For the latest business news: www.CNNMoney.com
Wall Street Journal: Greek Bond Crisis Spreads
Concern over a potential liquidity shortage at Greece's private-sector banks fueled a sharp selloff in Greek debt and equity markets Thursday, suggesting that the European Union's efforts to defuse the crisis with a vague promise for an International Monetary Fund-backed rescue have all but failed.
Bloomberg: China May Post Trade Deficit, Undermining Yuan Case
China may post its first trade deficit in six years after a surge in imports of commodities and consumer goods, weakening U.S. arguments that the nation is keeping its currency undervalued to gain an advantage. Imports probably exceeded exports by $390 million in March after a $7.6 billion trade surplus the previous month, according to the median estimate in a Bloomberg News survey of 26 economists. The customs bureau is scheduled to release the figures tomorrow. Part of the shift into deficit is likely due to rising commodity prices, economists said.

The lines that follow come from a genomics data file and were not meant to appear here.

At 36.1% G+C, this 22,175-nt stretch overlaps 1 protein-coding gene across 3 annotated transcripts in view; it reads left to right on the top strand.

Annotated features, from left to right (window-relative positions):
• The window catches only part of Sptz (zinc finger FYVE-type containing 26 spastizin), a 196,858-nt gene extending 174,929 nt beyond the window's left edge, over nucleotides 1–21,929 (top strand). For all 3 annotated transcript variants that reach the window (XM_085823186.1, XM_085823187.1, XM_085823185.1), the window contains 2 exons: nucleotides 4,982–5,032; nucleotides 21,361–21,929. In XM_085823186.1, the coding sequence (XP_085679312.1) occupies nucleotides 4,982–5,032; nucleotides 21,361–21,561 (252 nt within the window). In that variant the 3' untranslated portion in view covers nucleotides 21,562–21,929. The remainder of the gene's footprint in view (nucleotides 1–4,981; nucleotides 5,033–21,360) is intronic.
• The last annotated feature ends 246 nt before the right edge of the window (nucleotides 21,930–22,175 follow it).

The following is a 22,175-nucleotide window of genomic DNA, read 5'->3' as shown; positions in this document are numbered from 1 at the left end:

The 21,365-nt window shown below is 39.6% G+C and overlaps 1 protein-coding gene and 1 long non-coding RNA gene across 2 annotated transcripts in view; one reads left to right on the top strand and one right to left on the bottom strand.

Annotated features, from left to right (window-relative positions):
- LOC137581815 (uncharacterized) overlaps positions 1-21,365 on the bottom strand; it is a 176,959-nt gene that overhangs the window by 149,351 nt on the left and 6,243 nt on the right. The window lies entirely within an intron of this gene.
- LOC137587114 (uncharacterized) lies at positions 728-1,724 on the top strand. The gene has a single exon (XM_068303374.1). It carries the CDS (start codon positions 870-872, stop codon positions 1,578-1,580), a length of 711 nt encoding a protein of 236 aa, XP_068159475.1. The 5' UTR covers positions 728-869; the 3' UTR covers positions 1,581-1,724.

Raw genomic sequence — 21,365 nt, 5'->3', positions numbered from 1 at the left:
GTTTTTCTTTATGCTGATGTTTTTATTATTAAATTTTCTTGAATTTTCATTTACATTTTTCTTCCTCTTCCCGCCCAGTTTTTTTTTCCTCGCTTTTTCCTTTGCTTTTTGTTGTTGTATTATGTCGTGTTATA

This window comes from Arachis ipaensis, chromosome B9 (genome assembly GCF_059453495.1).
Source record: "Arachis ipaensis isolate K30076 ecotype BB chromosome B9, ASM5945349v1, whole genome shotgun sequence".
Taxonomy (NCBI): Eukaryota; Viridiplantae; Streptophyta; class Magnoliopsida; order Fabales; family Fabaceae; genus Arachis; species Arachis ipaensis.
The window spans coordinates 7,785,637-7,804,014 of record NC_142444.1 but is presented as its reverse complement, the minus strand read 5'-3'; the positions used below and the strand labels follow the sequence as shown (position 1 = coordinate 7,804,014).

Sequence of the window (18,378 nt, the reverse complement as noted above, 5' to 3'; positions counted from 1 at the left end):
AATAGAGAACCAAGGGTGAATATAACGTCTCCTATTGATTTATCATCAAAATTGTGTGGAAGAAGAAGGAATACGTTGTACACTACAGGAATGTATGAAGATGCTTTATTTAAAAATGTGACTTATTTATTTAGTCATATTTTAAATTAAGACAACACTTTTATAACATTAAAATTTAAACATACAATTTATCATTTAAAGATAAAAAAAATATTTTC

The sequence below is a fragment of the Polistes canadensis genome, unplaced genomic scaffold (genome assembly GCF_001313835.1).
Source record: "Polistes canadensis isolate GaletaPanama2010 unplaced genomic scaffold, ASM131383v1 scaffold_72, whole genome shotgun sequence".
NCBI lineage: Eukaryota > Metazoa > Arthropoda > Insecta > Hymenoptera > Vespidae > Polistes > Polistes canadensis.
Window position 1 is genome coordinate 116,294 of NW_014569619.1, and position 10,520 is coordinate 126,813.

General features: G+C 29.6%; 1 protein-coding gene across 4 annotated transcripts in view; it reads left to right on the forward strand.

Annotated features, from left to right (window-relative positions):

Wall Street Journal: Big Banks Mask Risk Levels
Major banks have masked their risk levels in the past five quarters by temporarily lowering their debt just before reporting it to the public, according to data from the Federal Reserve Bank of New York. A group of 18 banks—which includes Goldman Sachs Group Inc., Morgan Stanley, J.P. Morgan Chase & Co., Bank of America Corp. and Citigroup Inc.—understated the debt levels used to fund securities trades by lowering them an average of 42% at the end of each of the past five quarterly periods, the data show. The banks, which publicly release debt data each quarter, then boosted the debt levels in the middle of successive quarters.
New York Times: Bernanke, Pointing to 1930s, Credits Fed’s Actions for Avoiding a Worse Downturn
The Federal Reserve artfully avoided a second Depression by being open to generating and testing new ideas, the central bank’s chairman, Ben S. Bernanke, said Thursday evening. In an address here at the Center for the Study of the Presidency and Congress, Mr. Bernanke drew comparisons between the financial crisis of 2008 and the financial collapse of the 1930s with greater precision than he had in the past.